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Trusting Yourself After a Toxic Relationship.

Updated: Sep 15, 2022

Once you make the decision to heal and move on from toxic relationships, learning to trust yourself becomes the work. Yes, we want to be happy again, and yes, we want to fall in love with ourselves again, but none of that can happen without trust. Your relationship with yourself is like any other relationship: trust is the foundation, and trust creates the stability we crave.

Before we get into the how let’s talk a little bit about the why. If you’ve been in toxic relationships, you have probably spent most of your time hyper-focused on the feelings, needs, and wants of others while completely ignoring your own. When this happens, it becomes a challenge to know what our own feelings, needs, and wants are. We start needing reassurance and advice from others - we begin to overthink, second guess, and avoid making decisions on our own.

We may even start to value the opinions of others over our own, which can be very dangerous in toxic relationships. The hurtful words they say eventually become the hurtful words we say to ourselves. When we are prone to negative self-talk, breaking our trust with ourselves.

Learning to trust ourselves again means being able to see our own feelings, wants, and needs as valuable and important and to trust our inner world to guide us in this life.

Trust makes it possible to make decisions without needing validation from others. It makes it possible to be in relationships without losing ourselves completely.

Get to know yourself.

How do we gain trust in others? By getting to know them. It is no different when we are building trust in ourselves.

If we are going to use our own thoughts, needs and wants as a guide, we need to know what they are. It is common in a toxic relationship to feel like you don’t know who you are anymore. That’s ok, we can start small.

Think of it like dating yourself. On a first date you might start by asking questions like ‘What is your favourite food?’ or ‘What do you do for fun?’ This is a great place to start.

When you feel ready, you can start to ask deeper questions, remembering that there are never any wrong answers. You can grab a journal if you’d like to write down anything that comes to mind when you ask yourself these four questions:

What is something you’ve always wanted to do but didn’t think you were allowed?

What are your strengths? What makes you unique?

What values do you want to live by?

If you could have the life you want, what would it look like?

If you have spent a lot of time disconnected from your own feelings and needs (this is really common with toxic relationships) you can try this Needs Inventory Tool - It is one of my favourites.

Trust your intuition.

This is getting to know yourself on a whole other level. It requires you to switch your focus from the external to the internal. We need to be able to sit with ourselves, to sit with our feelings, even challenging ones, and learn to trust them.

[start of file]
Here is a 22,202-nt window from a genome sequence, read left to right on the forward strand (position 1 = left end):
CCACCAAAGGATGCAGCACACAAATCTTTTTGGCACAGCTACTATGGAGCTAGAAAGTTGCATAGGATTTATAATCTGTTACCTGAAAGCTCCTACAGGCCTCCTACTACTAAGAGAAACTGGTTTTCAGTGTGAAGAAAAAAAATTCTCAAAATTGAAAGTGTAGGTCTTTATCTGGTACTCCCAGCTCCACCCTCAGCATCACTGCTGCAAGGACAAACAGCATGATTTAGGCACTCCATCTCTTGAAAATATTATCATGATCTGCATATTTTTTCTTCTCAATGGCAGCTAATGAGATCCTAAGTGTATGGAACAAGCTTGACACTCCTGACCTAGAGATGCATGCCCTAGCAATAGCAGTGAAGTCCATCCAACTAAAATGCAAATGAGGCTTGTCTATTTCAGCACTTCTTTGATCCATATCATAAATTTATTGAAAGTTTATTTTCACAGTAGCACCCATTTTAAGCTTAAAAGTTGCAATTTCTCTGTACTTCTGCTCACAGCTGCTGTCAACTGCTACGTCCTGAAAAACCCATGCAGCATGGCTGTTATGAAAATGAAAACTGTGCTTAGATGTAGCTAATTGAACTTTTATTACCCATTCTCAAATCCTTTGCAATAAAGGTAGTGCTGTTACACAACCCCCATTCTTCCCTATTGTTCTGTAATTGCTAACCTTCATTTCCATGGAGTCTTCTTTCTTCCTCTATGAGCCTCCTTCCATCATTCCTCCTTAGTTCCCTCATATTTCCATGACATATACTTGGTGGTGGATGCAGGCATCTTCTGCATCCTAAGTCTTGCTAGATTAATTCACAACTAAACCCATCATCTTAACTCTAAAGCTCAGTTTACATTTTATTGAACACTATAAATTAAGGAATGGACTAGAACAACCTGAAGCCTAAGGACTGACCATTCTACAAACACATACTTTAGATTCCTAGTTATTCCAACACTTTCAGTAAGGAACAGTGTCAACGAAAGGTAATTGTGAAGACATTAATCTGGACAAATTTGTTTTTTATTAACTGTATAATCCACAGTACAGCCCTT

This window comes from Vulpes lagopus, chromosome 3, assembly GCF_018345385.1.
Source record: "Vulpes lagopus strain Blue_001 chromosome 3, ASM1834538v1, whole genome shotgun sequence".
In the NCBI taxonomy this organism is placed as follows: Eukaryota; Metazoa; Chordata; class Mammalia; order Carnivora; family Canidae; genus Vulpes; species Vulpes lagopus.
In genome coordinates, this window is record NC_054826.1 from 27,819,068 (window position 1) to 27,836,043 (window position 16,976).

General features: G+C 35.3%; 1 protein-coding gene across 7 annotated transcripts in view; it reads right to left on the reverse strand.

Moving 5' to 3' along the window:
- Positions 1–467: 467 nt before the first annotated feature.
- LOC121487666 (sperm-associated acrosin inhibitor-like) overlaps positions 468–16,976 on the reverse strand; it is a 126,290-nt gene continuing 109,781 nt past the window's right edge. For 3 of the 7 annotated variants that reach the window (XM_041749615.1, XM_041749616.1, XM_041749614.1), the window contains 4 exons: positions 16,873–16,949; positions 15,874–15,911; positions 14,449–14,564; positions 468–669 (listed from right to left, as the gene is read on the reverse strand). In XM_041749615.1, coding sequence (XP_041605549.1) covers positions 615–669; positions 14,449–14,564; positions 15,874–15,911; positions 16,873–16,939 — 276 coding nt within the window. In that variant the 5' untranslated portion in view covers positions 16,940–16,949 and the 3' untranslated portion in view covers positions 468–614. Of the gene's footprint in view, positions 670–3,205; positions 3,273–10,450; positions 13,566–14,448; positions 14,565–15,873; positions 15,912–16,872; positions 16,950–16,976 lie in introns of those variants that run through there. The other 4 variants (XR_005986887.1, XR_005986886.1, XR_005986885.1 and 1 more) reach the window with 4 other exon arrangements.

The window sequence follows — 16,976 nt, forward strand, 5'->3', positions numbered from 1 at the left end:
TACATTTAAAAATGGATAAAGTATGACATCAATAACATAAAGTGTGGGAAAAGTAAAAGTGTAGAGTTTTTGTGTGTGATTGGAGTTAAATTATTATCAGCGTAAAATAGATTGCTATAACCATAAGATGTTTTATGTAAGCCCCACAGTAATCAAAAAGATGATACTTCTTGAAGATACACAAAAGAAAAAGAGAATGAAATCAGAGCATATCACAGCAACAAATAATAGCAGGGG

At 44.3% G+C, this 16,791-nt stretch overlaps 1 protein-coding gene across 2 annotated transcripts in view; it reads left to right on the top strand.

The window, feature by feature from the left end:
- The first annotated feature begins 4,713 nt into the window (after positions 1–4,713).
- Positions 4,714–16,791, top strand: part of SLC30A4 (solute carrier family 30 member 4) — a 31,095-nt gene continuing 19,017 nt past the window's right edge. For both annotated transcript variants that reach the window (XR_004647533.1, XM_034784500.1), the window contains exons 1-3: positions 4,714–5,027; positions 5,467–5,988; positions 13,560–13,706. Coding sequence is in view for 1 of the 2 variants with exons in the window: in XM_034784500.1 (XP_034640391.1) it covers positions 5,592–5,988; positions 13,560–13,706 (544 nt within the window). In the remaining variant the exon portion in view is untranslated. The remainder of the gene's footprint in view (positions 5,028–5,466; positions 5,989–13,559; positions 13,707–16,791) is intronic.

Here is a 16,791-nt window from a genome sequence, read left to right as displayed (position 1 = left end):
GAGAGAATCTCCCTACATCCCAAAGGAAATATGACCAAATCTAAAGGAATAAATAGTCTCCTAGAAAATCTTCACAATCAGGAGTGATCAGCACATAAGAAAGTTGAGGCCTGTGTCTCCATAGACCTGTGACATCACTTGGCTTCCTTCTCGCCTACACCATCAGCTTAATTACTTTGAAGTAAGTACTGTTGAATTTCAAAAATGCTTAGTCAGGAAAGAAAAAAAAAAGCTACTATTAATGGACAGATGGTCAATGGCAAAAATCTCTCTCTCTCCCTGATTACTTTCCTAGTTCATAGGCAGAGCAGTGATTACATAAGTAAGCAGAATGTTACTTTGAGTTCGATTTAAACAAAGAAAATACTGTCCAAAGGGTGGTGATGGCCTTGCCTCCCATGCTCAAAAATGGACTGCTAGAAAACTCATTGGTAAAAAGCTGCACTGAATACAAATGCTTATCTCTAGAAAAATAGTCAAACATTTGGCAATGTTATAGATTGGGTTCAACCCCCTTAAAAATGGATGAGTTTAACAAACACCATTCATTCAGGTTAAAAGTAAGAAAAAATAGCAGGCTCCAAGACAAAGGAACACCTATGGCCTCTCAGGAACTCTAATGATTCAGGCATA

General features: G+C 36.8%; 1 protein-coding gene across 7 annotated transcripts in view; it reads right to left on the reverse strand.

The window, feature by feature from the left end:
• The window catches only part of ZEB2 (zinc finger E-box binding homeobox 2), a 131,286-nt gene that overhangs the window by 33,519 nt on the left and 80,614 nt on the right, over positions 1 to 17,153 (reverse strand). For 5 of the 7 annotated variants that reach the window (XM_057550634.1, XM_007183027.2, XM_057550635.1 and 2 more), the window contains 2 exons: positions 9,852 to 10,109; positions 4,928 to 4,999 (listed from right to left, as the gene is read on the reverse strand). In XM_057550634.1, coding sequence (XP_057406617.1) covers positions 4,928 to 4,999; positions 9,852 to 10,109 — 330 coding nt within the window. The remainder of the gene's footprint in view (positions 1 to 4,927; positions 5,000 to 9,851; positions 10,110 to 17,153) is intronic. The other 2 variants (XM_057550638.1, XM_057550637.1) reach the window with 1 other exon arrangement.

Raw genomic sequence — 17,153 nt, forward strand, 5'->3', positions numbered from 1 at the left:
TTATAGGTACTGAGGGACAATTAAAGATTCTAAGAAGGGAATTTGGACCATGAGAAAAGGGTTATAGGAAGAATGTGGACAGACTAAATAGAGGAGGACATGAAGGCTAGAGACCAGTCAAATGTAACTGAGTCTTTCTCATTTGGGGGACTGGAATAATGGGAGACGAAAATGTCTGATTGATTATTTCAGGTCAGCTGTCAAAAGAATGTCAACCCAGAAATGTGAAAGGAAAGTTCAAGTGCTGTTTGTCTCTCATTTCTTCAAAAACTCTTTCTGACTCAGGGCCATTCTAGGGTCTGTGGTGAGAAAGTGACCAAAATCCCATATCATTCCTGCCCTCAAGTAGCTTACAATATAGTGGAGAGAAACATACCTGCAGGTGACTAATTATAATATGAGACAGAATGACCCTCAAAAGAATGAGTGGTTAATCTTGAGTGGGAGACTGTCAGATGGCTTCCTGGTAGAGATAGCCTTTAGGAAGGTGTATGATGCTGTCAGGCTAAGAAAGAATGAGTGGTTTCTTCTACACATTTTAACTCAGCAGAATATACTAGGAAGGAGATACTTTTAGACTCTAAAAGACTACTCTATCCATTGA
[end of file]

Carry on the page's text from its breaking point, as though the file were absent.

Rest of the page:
The body does not send signals to us for no reason. Any kind of emotional response is a reaction to our needs being met or not being met. Challenging emotions such as sadness, loneliness, guilt, and anger are a response to our needs not being met. As difficult and intolerable as they may feel, they are trying to give us important information about our needs and prompting us to take some sort of action to get them met.

Learning to trust ourselves means trusting the information our body is telling us and taking action where needed, without seeking external validation or opinions.

Show up for yourself.

Trust is something that is earned. We earn this trust by showing up for ourselves consistently and with compassion. In what ways can you commit to yourself and follow through?

A good example of this might be asking yourself what you want your life to look like. If you want to have more peace in your life, for example, what is something that someone with more peace in their life might make space for? Maybe it’s a short walk in nature each day, or meditation practice, or reading.

Can you commit to doing one small thing each day that contributes to the life you want?

When you make this commitment and then show up for yourself consistently, you build trust in yourself. You begin to embody the knowledge that you are there for yourself, that you are that sense of stability in your life.

Have compassion.

We aren’t going to get it right every time. We sometimes make the wrong decisions, and we will have days when we don’t show up for ourselves. And that’s ok.

Expecting perfection is at best unrealistic, and at worse, a way to break the trust you have been working to build in yourself. So many of us use perfectionism as a way to avoid criticism or rejection from others and often try to be perfect at healing as well. The truth is that healing is messy and complicated - accepting that we will make mistakes is part of the process.

Offer yourself the same care and compassion you give to other people, forgive yourself and move on. There will always be another chance to show up.

Celebrate yourself.

Next, celebrate yourself often! No win is too small. Did you pick the Netflix show after always letting someone else choose? Did you call a friend you haven’t spoken to for a while?


That is the work, that is how you build self-trust.

And if you are looking for something to help you get through the harder times, here is an affirmation I love to use:

‘The more I trust myself, the more I am able to trust myself’

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